Perceptions

We all only one true version of ourselves. And we are that person. We cannotbeanyone else. That’s all we are. For eternity. You…my dear…will never escape yourself. Ever. You can lie about it to yourself but it’s only a myth. Only a lie.

And that…is why we all need to be excruciatingly careful with our souls and spirits. You must take care of yourself. You must be honest with yourself with God’s love. There’s no way out…and the holier and healthier you get the less that’ll bother you. You might even start to genuinely love yourself.

“Upon further reflection…I think my former crush…really was far more like Joe Jr. than Lem.” says Lacey.

“Why is that?” asks Lem.

“Joe is and was incredibly sweet. Excruciatingly kind. Genuinely loving. When he wants to reveal his heart. And he knew how to be charming. And he liked women, but he had deep disdain for their most foul weaknesses.” says Lacey.

“Did you possess any of those weaknesses?” asks Lem.

“Unfortunately for him, I worry that I don’t and didn’t.” says Lacey.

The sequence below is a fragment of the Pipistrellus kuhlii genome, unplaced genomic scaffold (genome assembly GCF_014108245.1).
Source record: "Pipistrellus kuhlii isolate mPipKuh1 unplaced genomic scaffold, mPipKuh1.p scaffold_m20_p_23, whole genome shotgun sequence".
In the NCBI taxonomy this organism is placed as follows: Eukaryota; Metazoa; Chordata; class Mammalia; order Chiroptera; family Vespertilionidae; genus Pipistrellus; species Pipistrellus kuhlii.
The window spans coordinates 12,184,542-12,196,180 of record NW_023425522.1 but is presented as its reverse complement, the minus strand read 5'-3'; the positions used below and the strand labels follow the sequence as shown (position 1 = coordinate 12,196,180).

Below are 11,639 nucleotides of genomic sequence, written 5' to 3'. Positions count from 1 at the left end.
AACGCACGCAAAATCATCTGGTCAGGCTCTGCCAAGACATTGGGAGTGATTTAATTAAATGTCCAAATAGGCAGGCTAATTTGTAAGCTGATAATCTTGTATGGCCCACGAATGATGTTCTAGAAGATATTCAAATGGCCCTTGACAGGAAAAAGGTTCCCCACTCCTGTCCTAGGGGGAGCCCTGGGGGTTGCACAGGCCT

Lem laughs.

“He was out of luck.” says Lacey.

“Because he counted on you being weak in the ways he’d always seen women be weak?” asks Lem.

“Yes. And I can’t be. It just isn’t me.” says Lacey sadly.

“You wish you could be capable of crumbling so he could love you? Really love you?” asks Lem.

“Yes. But I don’t break in the way he counted on.” says Lacey.

Lem goes to sit next to her.

“So, you irritate him. And he feels like you’re being lordly and superior. And…pretentious. And…he wants to accuse you of being homosexual. And withholding.” says Lem.

“And it’s agony. Because I don’t have those traits or weaknesses either.” says Lacey.

“Well, maybe you’re a little lordly and superior at times. But not out of egotism so much as actuality.”

Lacey looks at him concerned.

“No! Let me be insanity or a ghost. I’ll say things about you that will send narcissists into turmoil.” says Lem. “Your parents didn’t protect you enough. If they did at all. I refuse to be that evil and dumb.”